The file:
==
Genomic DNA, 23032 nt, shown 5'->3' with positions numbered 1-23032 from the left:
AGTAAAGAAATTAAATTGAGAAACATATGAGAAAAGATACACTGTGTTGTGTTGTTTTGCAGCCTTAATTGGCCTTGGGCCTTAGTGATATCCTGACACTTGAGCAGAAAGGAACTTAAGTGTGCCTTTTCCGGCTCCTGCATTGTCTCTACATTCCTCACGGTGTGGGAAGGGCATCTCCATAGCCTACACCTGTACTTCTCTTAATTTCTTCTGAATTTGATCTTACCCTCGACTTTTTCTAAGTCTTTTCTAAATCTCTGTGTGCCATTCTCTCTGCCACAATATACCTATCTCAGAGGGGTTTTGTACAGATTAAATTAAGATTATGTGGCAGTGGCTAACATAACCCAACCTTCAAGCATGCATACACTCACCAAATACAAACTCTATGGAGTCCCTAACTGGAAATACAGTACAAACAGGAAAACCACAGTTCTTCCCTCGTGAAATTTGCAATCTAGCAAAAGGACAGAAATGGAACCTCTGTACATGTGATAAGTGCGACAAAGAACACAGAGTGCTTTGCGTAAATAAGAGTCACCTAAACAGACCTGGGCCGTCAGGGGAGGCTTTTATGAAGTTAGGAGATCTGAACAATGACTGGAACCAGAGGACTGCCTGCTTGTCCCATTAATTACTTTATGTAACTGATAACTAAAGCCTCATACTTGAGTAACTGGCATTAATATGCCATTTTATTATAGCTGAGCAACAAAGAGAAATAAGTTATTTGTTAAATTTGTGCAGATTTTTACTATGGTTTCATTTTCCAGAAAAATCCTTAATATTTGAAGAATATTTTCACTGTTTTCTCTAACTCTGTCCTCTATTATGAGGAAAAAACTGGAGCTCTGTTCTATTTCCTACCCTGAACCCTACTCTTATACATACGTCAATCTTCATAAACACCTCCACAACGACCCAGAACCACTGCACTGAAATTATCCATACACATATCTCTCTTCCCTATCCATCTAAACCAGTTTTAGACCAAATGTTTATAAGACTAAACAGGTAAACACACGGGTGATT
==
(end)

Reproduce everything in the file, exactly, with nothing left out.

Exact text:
Genomic DNA, 23032 nt, shown 5'->3' with positions numbered 1-23032 from the left:
AGTAAAGAAATTAAATTGAGAAACATATGAGAAAAGATACACTGTGTTGTGTTGTTTTGCAGCCTTAATTGGCCTTGGGCCTTAGTGATATCCTGACACTTGAGCAGAAAGGAACTTAAGTGTGCCTTTTCCGGCTCCTGCATTGTCTCTACATTCCTCACGGTGTGGGAAGGGCATCTCCATAGCCTACACCTGTACTTCTCTTAATTTCTTCTGAATTTGATCTTACCCTCGACTTTTTCTAAGTCTTTTCTAAATCTCTGTGTGCCATTCTCTCTGCCACAATATACCTATCTCAGAGGGGTTTTGTACAGATTAAATTAAGATTATGTGGCAGTGGCTAACATAACCCAACCTTCAAGCATGCATACACTCACCAAATACAAACTCTATGGAGTCCCTAACTGGAAATACAGTACAAACAGGAAAACCACAGTTCTTCCCTCGTGAAATTTGCAATCTAGCAAAAGGACAGAAATGGAACCTCTGTACATGTGATAAGTGCGACAAAGAACACAGAGTGCTTTGCGTAAATAAGAGTCACCTAAACAGACCTGGGCCGTCAGGGGAGGCTTTTATGAAGTTAGGAGATCTGAACAATGACTGGAACCAGAGGACTGCCTGCTTGTCCCATTAATTACTTTATGTAACTGATAACTAAAGCCTCATACTTGAGTAACTGGCATTAATATGCCATTTTATTATAGCTGAGCAACAAAGAGAAATAAGTTATTTGTTAAATTTGTGCAGATTTTTACTATGGTTTCATTTTCCAGAAAAATCCTTAATATTTGAAGAATATTTTCACTGTTTTCTCTAACTCTGTCCTCTATTATGAGGAAAAAACTGGAGCTCTGTTCTATTTCCTACCCTGAACCCTACTCTTATACATACGTCAATCTTCATAAACACCTCCACAACGACCCAGAACCACTGCACTGAAATTATCCATACACATATCTCTCTTCCCTATCCATCTAAACCAGTTTTAGACCAAATGTTTATAAGACTAAACAGGTAAACACACGGGTGATT